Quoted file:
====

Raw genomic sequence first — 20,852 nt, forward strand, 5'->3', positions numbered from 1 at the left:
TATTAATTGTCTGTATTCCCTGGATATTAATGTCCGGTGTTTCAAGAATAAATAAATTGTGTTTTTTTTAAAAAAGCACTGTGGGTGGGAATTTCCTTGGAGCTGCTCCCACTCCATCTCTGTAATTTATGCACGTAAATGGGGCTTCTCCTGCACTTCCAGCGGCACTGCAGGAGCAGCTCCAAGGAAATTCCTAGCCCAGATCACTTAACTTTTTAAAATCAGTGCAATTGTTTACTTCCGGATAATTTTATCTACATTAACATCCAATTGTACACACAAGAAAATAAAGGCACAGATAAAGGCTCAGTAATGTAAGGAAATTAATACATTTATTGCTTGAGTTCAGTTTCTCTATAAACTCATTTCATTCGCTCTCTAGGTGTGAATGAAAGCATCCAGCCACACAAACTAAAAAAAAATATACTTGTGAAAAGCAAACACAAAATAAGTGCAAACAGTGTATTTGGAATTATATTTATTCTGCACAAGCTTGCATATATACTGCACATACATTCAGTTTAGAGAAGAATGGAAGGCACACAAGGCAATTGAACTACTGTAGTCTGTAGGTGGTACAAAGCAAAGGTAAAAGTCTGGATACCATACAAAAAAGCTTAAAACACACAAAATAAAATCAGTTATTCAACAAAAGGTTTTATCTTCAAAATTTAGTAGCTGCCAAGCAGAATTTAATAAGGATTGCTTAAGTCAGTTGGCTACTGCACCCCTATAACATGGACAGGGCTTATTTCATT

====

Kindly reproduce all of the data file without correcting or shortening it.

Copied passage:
Raw genomic sequence first — 20,852 nt, forward strand, 5'->3', positions numbered from 1 at the left:
TATTAATTGTCTGTATTCCCTGGATATTAATGTCCGGTGTTTCAAGAATAAATAAATTGTGTTTTTTTTAAAAAAGCACTGTGGGTGGGAATTTCCTTGGAGCTGCTCCCACTCCATCTCTGTAATTTATGCACGTAAATGGGGCTTCTCCTGCACTTCCAGCGGCACTGCAGGAGCAGCTCCAAGGAAATTCCTAGCCCAGATCACTTAACTTTTTAAAATCAGTGCAATTGTTTACTTCCGGATAATTTTATCTACATTAACATCCAATTGTACACACAAGAAAATAAAGGCACAGATAAAGGCTCAGTAATGTAAGGAAATTAATACATTTATTGCTTGAGTTCAGTTTCTCTATAAACTCATTTCATTCGCTCTCTAGGTGTGAATGAAAGCATCCAGCCACACAAACTAAAAAAAAATATACTTGTGAAAAGCAAACACAAAATAAGTGCAAACAGTGTATTTGGAATTATATTTATTCTGCACAAGCTTGCATATATACTGCACATACATTCAGTTTAGAGAAGAATGGAAGGCACACAAGGCAATTGAACTACTGTAGTCTGTAGGTGGTACAAAGCAAAGGTAAAAGTCTGGATACCATACAAAAAAGCTTAAAACACACAAAATAAAATCAGTTATTCAACAAAAGGTTTTATCTTCAAAATTTAGTAGCTGCCAAGCAGAATTTAATAAGGATTGCTTAAGTCAGTTGGCTACTGCACCCCTATAACATGGACAGGGCTTATTTCATT